Search results

1 – 2 of 2
Article
Publication date: 1 June 2003

Philippe J.C. Leliaert, Wim Candries and Rob Tilmans

The importance of financial assets in the determination of a company's market value is decreasing fast and it is equally recognised that non‐financial (or intangible) assets are…

2142

Abstract

The importance of financial assets in the determination of a company's market value is decreasing fast and it is equally recognised that non‐financial (or intangible) assets are now the main drivers of performance and market value. To date, however, there exists little or no objective, quantitative measures of intangible assets, and where they are claimed to exist (e.g. in the valuation of brands, intellectual property, patents, etc.) they are very specific and limited in scope. Based on the seminal work by Leif Edvinsson at Skandia AFS, the present authors have developed a model for identifying and quantifying intangibles as components of intellectual capital (IC). This model serves to evaluate a company's return on all the capital it employs, helping to explain the difference between book and market value. It also provides guidance as to how and where management should put its attention to grow the organization's overall IC. The 4‐Leaf Model® identifies the sources of added value and competitive advantage in businesses and in particular of virtual organizations – collaborative networks of otherwise independent economic entities – that build their business models around the Internet using minimal financial assets. The quantification of IC will be illustrated using examples of information and communication technology and financial services companies.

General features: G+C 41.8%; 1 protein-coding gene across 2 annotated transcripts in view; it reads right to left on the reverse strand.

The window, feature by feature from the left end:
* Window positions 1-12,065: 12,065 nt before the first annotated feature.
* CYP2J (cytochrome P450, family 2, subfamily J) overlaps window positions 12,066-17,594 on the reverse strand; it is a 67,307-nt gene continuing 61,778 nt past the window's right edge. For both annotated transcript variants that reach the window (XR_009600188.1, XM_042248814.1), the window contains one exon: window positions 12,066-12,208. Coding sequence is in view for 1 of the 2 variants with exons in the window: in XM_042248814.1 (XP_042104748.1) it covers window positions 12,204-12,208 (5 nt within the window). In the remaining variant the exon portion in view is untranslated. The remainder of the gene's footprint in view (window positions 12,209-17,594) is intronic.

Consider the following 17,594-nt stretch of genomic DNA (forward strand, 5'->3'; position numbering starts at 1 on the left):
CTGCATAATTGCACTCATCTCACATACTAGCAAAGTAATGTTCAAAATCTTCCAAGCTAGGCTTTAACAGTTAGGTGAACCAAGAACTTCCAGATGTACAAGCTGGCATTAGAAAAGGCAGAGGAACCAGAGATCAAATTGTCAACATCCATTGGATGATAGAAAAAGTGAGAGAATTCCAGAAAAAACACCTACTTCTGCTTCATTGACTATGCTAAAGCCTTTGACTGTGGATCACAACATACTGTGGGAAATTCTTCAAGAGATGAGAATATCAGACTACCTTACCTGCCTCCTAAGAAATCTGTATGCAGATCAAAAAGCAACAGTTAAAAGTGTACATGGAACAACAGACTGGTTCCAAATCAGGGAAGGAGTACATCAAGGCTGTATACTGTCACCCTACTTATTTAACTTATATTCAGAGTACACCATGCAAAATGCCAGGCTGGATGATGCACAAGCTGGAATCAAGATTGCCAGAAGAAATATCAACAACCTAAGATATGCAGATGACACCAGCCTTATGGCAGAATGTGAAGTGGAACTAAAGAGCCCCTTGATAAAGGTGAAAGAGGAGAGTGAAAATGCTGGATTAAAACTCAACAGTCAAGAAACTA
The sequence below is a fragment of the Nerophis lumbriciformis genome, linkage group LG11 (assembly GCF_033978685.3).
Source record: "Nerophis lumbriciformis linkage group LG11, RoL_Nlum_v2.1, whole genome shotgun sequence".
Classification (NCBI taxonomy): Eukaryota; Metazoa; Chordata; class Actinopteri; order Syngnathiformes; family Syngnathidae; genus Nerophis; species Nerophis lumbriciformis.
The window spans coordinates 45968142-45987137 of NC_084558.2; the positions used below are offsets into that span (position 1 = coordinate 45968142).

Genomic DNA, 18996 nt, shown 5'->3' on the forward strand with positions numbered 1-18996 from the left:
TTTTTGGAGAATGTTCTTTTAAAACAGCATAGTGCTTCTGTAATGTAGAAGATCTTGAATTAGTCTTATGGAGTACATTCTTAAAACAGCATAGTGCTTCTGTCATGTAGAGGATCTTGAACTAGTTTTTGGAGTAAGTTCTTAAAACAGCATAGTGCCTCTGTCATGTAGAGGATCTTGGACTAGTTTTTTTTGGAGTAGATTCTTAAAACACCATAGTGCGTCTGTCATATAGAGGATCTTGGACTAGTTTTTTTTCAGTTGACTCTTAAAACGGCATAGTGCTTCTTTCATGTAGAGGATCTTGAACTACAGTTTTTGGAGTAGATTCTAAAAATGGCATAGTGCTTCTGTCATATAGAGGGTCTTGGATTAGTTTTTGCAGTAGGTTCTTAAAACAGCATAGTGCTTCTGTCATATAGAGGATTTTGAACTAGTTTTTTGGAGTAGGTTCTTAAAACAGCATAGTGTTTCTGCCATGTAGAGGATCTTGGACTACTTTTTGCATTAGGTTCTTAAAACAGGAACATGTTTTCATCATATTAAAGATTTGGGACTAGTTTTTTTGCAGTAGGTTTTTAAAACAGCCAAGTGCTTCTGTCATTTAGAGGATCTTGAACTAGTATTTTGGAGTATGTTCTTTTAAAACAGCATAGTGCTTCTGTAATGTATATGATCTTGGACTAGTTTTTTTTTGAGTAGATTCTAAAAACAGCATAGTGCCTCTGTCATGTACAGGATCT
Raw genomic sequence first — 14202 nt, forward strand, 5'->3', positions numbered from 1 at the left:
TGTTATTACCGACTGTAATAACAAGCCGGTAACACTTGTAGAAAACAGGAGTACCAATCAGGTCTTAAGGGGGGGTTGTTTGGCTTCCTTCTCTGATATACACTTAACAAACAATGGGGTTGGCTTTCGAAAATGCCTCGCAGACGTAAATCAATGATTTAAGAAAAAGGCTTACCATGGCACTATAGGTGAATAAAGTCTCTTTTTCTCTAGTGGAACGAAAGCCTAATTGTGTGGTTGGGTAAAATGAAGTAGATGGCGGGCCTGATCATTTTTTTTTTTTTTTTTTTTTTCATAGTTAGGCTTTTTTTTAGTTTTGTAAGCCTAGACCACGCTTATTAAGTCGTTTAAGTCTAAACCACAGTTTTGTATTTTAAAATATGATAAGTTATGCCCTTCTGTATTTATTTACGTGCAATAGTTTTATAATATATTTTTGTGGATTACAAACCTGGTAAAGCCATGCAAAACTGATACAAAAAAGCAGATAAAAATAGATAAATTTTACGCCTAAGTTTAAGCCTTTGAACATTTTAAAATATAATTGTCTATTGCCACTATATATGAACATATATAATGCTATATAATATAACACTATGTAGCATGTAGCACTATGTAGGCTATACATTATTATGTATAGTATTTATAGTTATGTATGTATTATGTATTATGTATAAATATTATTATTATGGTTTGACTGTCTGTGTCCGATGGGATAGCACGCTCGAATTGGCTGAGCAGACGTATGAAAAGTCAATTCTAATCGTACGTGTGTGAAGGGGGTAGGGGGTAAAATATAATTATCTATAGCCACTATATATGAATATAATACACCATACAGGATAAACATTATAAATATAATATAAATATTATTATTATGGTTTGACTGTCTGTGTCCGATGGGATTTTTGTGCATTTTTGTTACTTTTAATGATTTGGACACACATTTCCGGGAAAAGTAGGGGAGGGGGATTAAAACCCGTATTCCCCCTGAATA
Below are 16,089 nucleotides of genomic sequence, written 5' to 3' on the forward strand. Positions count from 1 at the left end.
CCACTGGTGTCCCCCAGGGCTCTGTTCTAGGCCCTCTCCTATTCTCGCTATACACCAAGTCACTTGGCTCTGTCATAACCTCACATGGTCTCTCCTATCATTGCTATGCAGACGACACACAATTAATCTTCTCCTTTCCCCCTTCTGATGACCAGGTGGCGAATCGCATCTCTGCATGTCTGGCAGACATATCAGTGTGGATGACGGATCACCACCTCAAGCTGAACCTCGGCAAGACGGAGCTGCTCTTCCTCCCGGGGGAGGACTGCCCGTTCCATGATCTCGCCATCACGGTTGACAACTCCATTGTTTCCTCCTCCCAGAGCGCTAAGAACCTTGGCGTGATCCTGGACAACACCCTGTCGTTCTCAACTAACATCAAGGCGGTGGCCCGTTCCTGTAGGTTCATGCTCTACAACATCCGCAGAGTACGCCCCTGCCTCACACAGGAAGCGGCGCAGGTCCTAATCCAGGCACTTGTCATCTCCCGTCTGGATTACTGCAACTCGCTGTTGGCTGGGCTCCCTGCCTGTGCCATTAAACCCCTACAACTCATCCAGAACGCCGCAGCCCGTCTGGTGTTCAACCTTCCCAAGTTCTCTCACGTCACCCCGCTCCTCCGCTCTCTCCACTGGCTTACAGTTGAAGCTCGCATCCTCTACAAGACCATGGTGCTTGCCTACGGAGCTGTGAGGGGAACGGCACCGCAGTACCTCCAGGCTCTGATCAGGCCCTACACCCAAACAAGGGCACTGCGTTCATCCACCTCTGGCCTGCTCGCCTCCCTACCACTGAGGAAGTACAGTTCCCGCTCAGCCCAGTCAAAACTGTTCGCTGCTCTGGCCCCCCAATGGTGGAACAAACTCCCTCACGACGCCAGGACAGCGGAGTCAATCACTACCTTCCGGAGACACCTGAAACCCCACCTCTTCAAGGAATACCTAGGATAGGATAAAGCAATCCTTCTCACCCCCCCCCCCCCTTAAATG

Details

Journal of Intellectual Capital, vol. 4 no. 2
Type: Research Article
ISSN: 1469-1930

Keywords

Article
Publication date: 1 September 2002

Irena Rodov and Philippe Leliaert

Today’s measurement systems fail to adequately account for intellectual capital (IC) in a transparent yet comprehensive manner. In spite of many recent attempts to qualify and…

9016

Abstract

Today’s measurement systems fail to adequately account for intellectual capital (IC) in a transparent yet comprehensive manner. In spite of many recent attempts to qualify and sometimes quantify intangibles, there exists as yet not one standardized system that is sufficiently developed and globally accepted. The aim of the present paper is to contribute towards the creation of such a system. The financial method of intangible assets measurement (FiMIAM) presented in this paper aims to overcome some of the weaknesses of recent methods of IC valuation, and contribute to the creation of complete balance‐sheets, reflecting both the tangible and intangible assets of a company.

Details

Journal of Intellectual Capital, vol. 3 no. 3
Type: Research Article
ISSN: 1469-1930

Keywords

1 – 2 of 2